The Thornbury Theatre is pretty fancy. The interior is like a well-decorated cake, with baroque flourishes that modern architecture now scorns – gold ornate griffins pawing at ovals, dancing girls and ribbon trails all over the walls and the ceiling.
Round tables were laid out in a cabaret club style, and the majority of them had large Reserved signs on them, which deterred most people from feeling like they could take a seat.
High Places from LA consist of Mary Pearson and Robert Barber. Pearson’s sweet vocals soar above live guitar hooks, drum machine ditties and sampled glitchy effects.
Some of their songs have infectious parts – ‘On giving up’ with it’s delicious riff and repeated refrain: ‘tonight is going to be the night’ is hard to exorcise from the mind once you’ve heard it once or twice.
The crowd had that awkwardness that accompanies formality – not knowing quite when to clap and perhaps bewildered by the potential of Liza Minnelli suddenly juggernauting over to their table to sing a Berlin Weimar nightclub hit in your face.
The Books are an audio-visual experience that is really unlike any other. Their videos are so well made, tightly edited so as to fit like a glove with their music.
The poise of balance between humour and seriousness is a delightful experience in all of their songs, and one that is similarly conveyed in their clips.
The Books consist of duo Nick Zammuto singing and playing guitar, and Paul de Jong on cello, but tonight they were ably assisted by Gene on guitar and keyboard.
Chatty and disarmingly sincere, Zammuto talked between songs and explained some of the stock footage they used. Ranging from summer camp videos, or cheesy 80s golfing videos – which hung somewhere between an infomercial and golf porn; or for the video that accompanied ‘Group Autogenics I’ – disembodied heads on different backgrounds, tessellating patterns of an almost hypnotic thrall, and a chin-stroking montage that is mesmerising yet has you giggling at its silliness.
These videos that accompany The Books’ peculiar brand of music making a composite found objects and played litanies that somehow enmesh into extremely compelling soundscapes; are so well edited and attenuated to what is being played that you often wonder how either could exist without the other, and which might be created first.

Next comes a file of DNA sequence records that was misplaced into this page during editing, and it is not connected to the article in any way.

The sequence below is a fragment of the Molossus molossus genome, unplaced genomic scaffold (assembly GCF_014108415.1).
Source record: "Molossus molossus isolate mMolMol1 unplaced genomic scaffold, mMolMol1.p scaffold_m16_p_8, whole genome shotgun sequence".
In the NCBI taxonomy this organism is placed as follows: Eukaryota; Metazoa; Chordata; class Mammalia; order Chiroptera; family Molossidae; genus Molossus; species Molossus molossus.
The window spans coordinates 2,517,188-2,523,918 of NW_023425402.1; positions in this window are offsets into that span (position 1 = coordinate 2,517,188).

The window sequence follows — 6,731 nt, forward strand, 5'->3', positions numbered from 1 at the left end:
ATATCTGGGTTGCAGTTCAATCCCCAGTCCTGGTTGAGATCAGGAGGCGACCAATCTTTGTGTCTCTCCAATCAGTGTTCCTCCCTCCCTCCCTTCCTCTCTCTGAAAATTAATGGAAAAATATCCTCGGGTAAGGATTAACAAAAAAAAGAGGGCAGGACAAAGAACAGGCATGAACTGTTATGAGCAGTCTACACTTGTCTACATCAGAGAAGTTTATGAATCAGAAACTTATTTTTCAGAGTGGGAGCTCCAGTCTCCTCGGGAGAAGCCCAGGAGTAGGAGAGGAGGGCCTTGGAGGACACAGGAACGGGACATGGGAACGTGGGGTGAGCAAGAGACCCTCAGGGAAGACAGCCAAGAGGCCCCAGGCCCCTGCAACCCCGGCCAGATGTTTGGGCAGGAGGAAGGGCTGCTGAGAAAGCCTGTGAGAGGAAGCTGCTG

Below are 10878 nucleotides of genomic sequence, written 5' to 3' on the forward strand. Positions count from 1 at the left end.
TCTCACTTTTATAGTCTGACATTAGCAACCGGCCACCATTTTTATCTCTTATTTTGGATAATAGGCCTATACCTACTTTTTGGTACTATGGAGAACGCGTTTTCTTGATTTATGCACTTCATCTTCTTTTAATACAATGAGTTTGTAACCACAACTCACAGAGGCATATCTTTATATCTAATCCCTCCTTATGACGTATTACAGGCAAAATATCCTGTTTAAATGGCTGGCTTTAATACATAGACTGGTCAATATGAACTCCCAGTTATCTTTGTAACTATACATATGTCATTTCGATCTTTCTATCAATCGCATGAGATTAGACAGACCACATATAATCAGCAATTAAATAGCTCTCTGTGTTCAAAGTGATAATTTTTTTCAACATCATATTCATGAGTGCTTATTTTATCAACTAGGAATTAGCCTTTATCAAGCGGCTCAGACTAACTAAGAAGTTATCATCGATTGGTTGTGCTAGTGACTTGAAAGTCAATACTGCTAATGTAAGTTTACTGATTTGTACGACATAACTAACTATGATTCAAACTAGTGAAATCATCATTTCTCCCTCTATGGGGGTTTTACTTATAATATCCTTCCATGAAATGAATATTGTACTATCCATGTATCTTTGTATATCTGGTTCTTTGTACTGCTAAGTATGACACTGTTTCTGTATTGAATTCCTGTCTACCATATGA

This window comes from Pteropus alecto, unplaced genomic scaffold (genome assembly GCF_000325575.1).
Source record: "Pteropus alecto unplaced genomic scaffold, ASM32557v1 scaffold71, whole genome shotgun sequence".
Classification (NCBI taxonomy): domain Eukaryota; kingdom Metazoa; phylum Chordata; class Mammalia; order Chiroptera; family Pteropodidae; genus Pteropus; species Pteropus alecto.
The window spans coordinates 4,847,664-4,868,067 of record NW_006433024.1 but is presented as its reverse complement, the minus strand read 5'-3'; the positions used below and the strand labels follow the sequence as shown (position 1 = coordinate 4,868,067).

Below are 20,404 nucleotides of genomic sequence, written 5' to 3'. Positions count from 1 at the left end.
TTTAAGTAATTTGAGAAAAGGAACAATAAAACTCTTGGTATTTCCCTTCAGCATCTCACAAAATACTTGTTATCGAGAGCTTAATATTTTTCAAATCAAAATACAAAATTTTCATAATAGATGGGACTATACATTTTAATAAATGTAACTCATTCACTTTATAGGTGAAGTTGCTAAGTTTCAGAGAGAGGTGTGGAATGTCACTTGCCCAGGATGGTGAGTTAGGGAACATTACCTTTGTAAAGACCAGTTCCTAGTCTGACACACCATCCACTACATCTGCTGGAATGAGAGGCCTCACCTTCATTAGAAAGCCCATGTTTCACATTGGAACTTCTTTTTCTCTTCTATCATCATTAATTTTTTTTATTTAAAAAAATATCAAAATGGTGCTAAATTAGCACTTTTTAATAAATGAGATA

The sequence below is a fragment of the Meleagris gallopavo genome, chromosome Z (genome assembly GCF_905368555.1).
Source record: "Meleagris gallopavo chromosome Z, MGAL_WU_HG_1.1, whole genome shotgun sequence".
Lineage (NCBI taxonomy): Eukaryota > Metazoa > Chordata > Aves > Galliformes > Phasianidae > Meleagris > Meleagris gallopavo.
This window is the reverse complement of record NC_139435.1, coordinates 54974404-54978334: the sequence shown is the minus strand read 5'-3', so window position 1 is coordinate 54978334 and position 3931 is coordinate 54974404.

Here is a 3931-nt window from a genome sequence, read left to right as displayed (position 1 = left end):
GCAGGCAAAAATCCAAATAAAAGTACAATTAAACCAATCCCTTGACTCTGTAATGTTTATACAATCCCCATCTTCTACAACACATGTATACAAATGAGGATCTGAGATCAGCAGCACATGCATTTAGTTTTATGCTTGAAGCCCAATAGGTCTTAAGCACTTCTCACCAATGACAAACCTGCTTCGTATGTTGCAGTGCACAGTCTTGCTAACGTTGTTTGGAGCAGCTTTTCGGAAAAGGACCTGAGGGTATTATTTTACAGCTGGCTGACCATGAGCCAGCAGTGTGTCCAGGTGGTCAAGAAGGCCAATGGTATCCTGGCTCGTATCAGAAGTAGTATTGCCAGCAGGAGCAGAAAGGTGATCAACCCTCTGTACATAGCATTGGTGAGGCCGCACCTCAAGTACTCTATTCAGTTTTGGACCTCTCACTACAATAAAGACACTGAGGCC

The overwhelming sense you get in watching The Books is of their hyper-intelligence. There is something mathematical about their music, and if their video clip for ‘Meditation’ is any indication, they are also great lovers of puns and alliteration – the video is simply the word meditation portrayed in different anagrams on screen.
Zammuto described them as fans of outdated media – in reference to the use of tapes in their most recent album The Way Out. Indeed from watching the constant flow of bizarre TV clips and educational video extracts that they have at their disposal you wonder whether they have a shed full of old videos, or better yet, betamax tapes.
The Books are unafraid of deconstructing their own lyrics and imagery, paring them down to the elemental parts and then recasting them together in a greater synthesis.
Their imagery reminds us of the process of transformation – perfectly timing their progression of notes with the movement of hail, a bubble bursting, footage of milking a cow’s teat or the slow motion image of popping corn. Editing is key and the challenge in watching them perform is to tear yourself away from the visuals above to watch them play their instruments, which they do with skill and aplomb.
By the time they emerged for an encore – a cover of Nick Drake’s Cello Song, they had Thornbury Theatre in the palm of their hand, utterly won over by their seamless collage of sight and sound.
– Anaya Latter